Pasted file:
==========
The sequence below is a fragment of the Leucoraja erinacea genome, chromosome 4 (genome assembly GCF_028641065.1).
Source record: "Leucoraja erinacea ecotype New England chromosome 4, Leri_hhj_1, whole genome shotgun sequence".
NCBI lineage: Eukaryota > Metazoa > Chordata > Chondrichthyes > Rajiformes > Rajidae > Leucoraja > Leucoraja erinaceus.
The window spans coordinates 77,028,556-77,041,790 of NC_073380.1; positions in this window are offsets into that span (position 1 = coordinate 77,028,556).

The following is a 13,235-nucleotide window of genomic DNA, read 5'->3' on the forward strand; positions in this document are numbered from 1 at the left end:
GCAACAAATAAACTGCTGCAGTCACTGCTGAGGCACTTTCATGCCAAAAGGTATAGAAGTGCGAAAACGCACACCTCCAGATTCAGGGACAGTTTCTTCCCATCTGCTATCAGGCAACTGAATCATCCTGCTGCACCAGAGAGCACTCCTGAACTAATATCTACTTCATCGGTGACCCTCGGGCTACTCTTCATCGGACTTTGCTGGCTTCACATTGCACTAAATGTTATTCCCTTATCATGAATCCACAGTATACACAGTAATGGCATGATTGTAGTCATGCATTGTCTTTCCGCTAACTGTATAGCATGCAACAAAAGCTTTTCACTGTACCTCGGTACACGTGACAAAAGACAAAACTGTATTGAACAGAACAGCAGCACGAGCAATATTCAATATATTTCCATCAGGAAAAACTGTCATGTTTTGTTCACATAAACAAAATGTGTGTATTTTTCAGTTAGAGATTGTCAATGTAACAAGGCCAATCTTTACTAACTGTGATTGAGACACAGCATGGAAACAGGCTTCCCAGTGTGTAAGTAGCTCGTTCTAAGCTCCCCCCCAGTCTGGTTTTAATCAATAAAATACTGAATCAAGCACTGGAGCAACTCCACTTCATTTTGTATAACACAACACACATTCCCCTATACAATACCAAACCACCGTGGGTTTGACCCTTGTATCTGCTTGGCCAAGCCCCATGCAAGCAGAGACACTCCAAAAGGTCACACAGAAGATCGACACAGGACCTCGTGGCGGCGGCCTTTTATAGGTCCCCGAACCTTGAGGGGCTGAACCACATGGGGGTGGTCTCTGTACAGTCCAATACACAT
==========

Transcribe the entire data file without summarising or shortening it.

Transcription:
The sequence below is a fragment of the Leucoraja erinacea genome, chromosome 4 (genome assembly GCF_028641065.1).
Source record: "Leucoraja erinacea ecotype New England chromosome 4, Leri_hhj_1, whole genome shotgun sequence".
NCBI lineage: Eukaryota > Metazoa > Chordata > Chondrichthyes > Rajiformes > Rajidae > Leucoraja > Leucoraja erinaceus.
The window spans coordinates 77,028,556-77,041,790 of NC_073380.1; positions in this window are offsets into that span (position 1 = coordinate 77,028,556).

The following is a 13,235-nucleotide window of genomic DNA, read 5'->3' on the forward strand; positions in this document are numbered from 1 at the left end:
GCAACAAATAAACTGCTGCAGTCACTGCTGAGGCACTTTCATGCCAAAAGGTATAGAAGTGCGAAAACGCACACCTCCAGATTCAGGGACAGTTTCTTCCCATCTGCTATCAGGCAACTGAATCATCCTGCTGCACCAGAGAGCACTCCTGAACTAATATCTACTTCATCGGTGACCCTCGGGCTACTCTTCATCGGACTTTGCTGGCTTCACATTGCACTAAATGTTATTCCCTTATCATGAATCCACAGTATACACAGTAATGGCATGATTGTAGTCATGCATTGTCTTTCCGCTAACTGTATAGCATGCAACAAAAGCTTTTCACTGTACCTCGGTACACGTGACAAAAGACAAAACTGTATTGAACAGAACAGCAGCACGAGCAATATTCAATATATTTCCATCAGGAAAAACTGTCATGTTTTGTTCACATAAACAAAATGTGTGTATTTTTCAGTTAGAGATTGTCAATGTAACAAGGCCAATCTTTACTAACTGTGATTGAGACACAGCATGGAAACAGGCTTCCCAGTGTGTAAGTAGCTCGTTCTAAGCTCCCCCCCAGTCTGGTTTTAATCAATAAAATACTGAATCAAGCACTGGAGCAACTCCACTTCATTTTGTATAACACAACACACATTCCCCTATACAATACCAAACCACCGTGGGTTTGACCCTTGTATCTGCTTGGCCAAGCCCCATGCAAGCAGAGACACTCCAAAAGGTCACACAGAAGATCGACACAGGACCTCGTGGCGGCGGCCTTTTATAGGTCCCCGAACCTTGAGGGGCTGAACCACATGGGGGTGGTCTCTGTACAGTCCAATACACAT